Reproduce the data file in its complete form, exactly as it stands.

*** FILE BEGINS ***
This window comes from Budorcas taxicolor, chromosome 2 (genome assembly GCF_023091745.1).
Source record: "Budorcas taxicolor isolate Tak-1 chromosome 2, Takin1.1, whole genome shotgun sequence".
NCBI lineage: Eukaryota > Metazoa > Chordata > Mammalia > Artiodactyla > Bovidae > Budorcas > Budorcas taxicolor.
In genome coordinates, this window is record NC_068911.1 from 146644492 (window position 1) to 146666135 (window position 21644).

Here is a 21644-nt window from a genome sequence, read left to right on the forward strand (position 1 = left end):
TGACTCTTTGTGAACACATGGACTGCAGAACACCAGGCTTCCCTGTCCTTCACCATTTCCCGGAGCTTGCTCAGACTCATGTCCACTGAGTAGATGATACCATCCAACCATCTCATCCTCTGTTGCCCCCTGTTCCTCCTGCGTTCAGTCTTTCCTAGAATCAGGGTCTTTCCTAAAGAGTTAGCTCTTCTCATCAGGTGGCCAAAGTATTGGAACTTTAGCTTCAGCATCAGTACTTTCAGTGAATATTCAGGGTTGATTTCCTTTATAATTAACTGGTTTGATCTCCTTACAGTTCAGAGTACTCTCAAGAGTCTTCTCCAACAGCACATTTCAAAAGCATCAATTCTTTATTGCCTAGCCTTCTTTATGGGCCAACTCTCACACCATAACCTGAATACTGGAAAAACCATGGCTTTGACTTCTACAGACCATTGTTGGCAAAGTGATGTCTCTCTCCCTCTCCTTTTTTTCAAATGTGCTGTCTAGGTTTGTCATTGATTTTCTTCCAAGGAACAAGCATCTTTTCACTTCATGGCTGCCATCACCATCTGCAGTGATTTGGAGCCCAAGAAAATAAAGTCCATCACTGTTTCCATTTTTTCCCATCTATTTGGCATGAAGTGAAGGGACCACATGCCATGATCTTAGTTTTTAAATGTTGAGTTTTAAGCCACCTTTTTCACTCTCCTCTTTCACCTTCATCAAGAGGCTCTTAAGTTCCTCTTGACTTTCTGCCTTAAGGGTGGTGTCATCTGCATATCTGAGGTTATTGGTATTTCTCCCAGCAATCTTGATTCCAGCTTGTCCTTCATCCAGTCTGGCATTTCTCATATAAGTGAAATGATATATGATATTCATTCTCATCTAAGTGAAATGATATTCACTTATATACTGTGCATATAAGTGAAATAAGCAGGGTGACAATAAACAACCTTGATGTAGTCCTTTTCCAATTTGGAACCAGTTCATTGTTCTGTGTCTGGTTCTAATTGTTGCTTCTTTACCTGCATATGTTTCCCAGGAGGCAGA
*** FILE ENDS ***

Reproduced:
This window comes from Budorcas taxicolor, chromosome 2 (genome assembly GCF_023091745.1).
Source record: "Budorcas taxicolor isolate Tak-1 chromosome 2, Takin1.1, whole genome shotgun sequence".
NCBI lineage: Eukaryota > Metazoa > Chordata > Mammalia > Artiodactyla > Bovidae > Budorcas > Budorcas taxicolor.
In genome coordinates, this window is record NC_068911.1 from 146644492 (window position 1) to 146666135 (window position 21644).

Here is a 21644-nt window from a genome sequence, read left to right on the forward strand (position 1 = left end):
TGACTCTTTGTGAACACATGGACTGCAGAACACCAGGCTTCCCTGTCCTTCACCATTTCCCGGAGCTTGCTCAGACTCATGTCCACTGAGTAGATGATACCATCCAACCATCTCATCCTCTGTTGCCCCCTGTTCCTCCTGCGTTCAGTCTTTCCTAGAATCAGGGTCTTTCCTAAAGAGTTAGCTCTTCTCATCAGGTGGCCAAAGTATTGGAACTTTAGCTTCAGCATCAGTACTTTCAGTGAATATTCAGGGTTGATTTCCTTTATAATTAACTGGTTTGATCTCCTTACAGTTCAGAGTACTCTCAAGAGTCTTCTCCAACAGCACATTTCAAAAGCATCAATTCTTTATTGCCTAGCCTTCTTTATGGGCCAACTCTCACACCATAACCTGAATACTGGAAAAACCATGGCTTTGACTTCTACAGACCATTGTTGGCAAAGTGATGTCTCTCTCCCTCTCCTTTTTTTCAAATGTGCTGTCTAGGTTTGTCATTGATTTTCTTCCAAGGAACAAGCATCTTTTCACTTCATGGCTGCCATCACCATCTGCAGTGATTTGGAGCCCAAGAAAATAAAGTCCATCACTGTTTCCATTTTTTCCCATCTATTTGGCATGAAGTGAAGGGACCACATGCCATGATCTTAGTTTTTAAATGTTGAGTTTTAAGCCACCTTTTTCACTCTCCTCTTTCACCTTCATCAAGAGGCTCTTAAGTTCCTCTTGACTTTCTGCCTTAAGGGTGGTGTCATCTGCATATCTGAGGTTATTGGTATTTCTCCCAGCAATCTTGATTCCAGCTTGTCCTTCATCCAGTCTGGCATTTCTCATATAAGTGAAATGATATATGATATTCATTCTCATCTAAGTGAAATGATATTCACTTATATACTGTGCATATAAGTGAAATAAGCAGGGTGACAATAAACAACCTTGATGTAGTCCTTTTCCAATTTGGAACCAGTTCATTGTTCTGTGTCTGGTTCTAATTGTTGCTTCTTTACCTGCATATGTTTCCCAGGAGGCAGA